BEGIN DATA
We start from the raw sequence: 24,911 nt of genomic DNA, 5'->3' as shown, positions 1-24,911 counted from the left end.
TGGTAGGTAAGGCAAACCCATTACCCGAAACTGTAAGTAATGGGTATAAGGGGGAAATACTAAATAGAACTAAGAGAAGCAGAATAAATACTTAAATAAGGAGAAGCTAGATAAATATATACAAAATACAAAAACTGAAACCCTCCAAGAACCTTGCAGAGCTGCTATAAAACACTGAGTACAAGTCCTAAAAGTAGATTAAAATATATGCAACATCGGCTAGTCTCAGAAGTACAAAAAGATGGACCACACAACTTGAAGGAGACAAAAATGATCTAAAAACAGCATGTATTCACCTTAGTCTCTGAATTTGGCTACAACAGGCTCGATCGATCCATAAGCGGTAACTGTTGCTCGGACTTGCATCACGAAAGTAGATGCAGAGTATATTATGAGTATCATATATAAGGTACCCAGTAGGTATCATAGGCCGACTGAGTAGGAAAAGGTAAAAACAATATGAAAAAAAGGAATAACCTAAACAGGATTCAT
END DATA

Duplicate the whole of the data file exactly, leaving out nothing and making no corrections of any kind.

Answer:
We start from the raw sequence: 24,911 nt of genomic DNA, 5'->3' as shown, positions 1-24,911 counted from the left end.
TGGTAGGTAAGGCAAACCCATTACCCGAAACTGTAAGTAATGGGTATAAGGGGGAAATACTAAATAGAACTAAGAGAAGCAGAATAAATACTTAAATAAGGAGAAGCTAGATAAATATATACAAAATACAAAAACTGAAACCCTCCAAGAACCTTGCAGAGCTGCTATAAAACACTGAGTACAAGTCCTAAAAGTAGATTAAAATATATGCAACATCGGCTAGTCTCAGAAGTACAAAAAGATGGACCACACAACTTGAAGGAGACAAAAATGATCTAAAAACAGCATGTATTCACCTTAGTCTCTGAATTTGGCTACAACAGGCTCGATCGATCCATAAGCGGTAACTGTTGCTCGGACTTGCATCACGAAAGTAGATGCAGAGTATATTATGAGTATCATATATAAGGTACCCAGTAGGTATCATAGGCCGACTGAGTAGGAAAAGGTAAAAACAATATGAAAAAAAGGAATAACCTAAACAGGATTCAT